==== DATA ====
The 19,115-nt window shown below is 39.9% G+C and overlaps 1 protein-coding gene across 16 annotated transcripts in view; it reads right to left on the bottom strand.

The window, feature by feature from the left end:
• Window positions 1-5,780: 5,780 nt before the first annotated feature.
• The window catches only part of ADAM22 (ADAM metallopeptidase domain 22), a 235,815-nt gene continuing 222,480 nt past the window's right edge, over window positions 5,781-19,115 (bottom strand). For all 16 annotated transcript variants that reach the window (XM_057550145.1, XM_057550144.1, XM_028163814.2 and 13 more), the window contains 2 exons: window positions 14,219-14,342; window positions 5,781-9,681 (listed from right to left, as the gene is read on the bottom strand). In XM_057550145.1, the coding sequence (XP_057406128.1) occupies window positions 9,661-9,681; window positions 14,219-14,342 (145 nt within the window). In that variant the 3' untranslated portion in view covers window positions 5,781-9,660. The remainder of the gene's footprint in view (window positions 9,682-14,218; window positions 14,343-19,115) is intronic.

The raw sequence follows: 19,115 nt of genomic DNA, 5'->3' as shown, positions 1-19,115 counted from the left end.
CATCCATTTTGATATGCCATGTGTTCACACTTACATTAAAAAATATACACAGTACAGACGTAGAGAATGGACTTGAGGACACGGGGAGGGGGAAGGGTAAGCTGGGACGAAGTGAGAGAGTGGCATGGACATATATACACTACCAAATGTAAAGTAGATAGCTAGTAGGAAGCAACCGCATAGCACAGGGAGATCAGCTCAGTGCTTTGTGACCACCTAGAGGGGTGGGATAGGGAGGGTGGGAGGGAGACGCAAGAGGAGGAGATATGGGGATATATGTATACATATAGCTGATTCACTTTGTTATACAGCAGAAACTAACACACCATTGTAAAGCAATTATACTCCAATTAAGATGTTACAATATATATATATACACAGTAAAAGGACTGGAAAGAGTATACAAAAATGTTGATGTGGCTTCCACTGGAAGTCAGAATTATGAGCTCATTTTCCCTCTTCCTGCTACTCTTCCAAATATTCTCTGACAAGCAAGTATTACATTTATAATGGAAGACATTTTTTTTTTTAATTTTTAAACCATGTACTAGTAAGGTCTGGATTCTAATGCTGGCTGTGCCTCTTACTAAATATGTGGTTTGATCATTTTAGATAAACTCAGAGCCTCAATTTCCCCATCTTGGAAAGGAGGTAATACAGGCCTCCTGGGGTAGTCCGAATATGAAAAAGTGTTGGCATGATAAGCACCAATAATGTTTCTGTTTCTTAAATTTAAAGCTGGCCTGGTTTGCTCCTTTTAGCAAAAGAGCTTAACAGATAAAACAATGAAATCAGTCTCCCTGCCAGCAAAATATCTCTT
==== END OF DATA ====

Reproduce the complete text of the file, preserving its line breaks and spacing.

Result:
The 19,115-nt window shown below is 39.9% G+C and overlaps 1 protein-coding gene across 16 annotated transcripts in view; it reads right to left on the bottom strand.

The window, feature by feature from the left end:
• Window positions 1-5,780: 5,780 nt before the first annotated feature.
• The window catches only part of ADAM22 (ADAM metallopeptidase domain 22), a 235,815-nt gene continuing 222,480 nt past the window's right edge, over window positions 5,781-19,115 (bottom strand). For all 16 annotated transcript variants that reach the window (XM_057550145.1, XM_057550144.1, XM_028163814.2 and 13 more), the window contains 2 exons: window positions 14,219-14,342; window positions 5,781-9,681 (listed from right to left, as the gene is read on the bottom strand). In XM_057550145.1, the coding sequence (XP_057406128.1) occupies window positions 9,661-9,681; window positions 14,219-14,342 (145 nt within the window). In that variant the 3' untranslated portion in view covers window positions 5,781-9,660. The remainder of the gene's footprint in view (window positions 9,682-14,218; window positions 14,343-19,115) is intronic.

The raw sequence follows: 19,115 nt of genomic DNA, 5'->3' as shown, positions 1-19,115 counted from the left end.
CATCCATTTTGATATGCCATGTGTTCACACTTACATTAAAAAATATACACAGTACAGACGTAGAGAATGGACTTGAGGACACGGGGAGGGGGAAGGGTAAGCTGGGACGAAGTGAGAGAGTGGCATGGACATATATACACTACCAAATGTAAAGTAGATAGCTAGTAGGAAGCAACCGCATAGCACAGGGAGATCAGCTCAGTGCTTTGTGACCACCTAGAGGGGTGGGATAGGGAGGGTGGGAGGGAGACGCAAGAGGAGGAGATATGGGGATATATGTATACATATAGCTGATTCACTTTGTTATACAGCAGAAACTAACACACCATTGTAAAGCAATTATACTCCAATTAAGATGTTACAATATATATATATACACAGTAAAAGGACTGGAAAGAGTATACAAAAATGTTGATGTGGCTTCCACTGGAAGTCAGAATTATGAGCTCATTTTCCCTCTTCCTGCTACTCTTCCAAATATTCTCTGACAAGCAAGTATTACATTTATAATGGAAGACATTTTTTTTTTTAATTTTTAAACCATGTACTAGTAAGGTCTGGATTCTAATGCTGGCTGTGCCTCTTACTAAATATGTGGTTTGATCATTTTAGATAAACTCAGAGCCTCAATTTCCCCATCTTGGAAAGGAGGTAATACAGGCCTCCTGGGGTAGTCCGAATATGAAAAAGTGTTGGCATGATAAGCACCAATAATGTTTCTGTTTCTTAAATTTAAAGCTGGCCTGGTTTGCTCCTTTTAGCAAAAGAGCTTAACAGATAAAACAATGAAATCAGTCTCCCTGCCAGCAAAATATCTCTT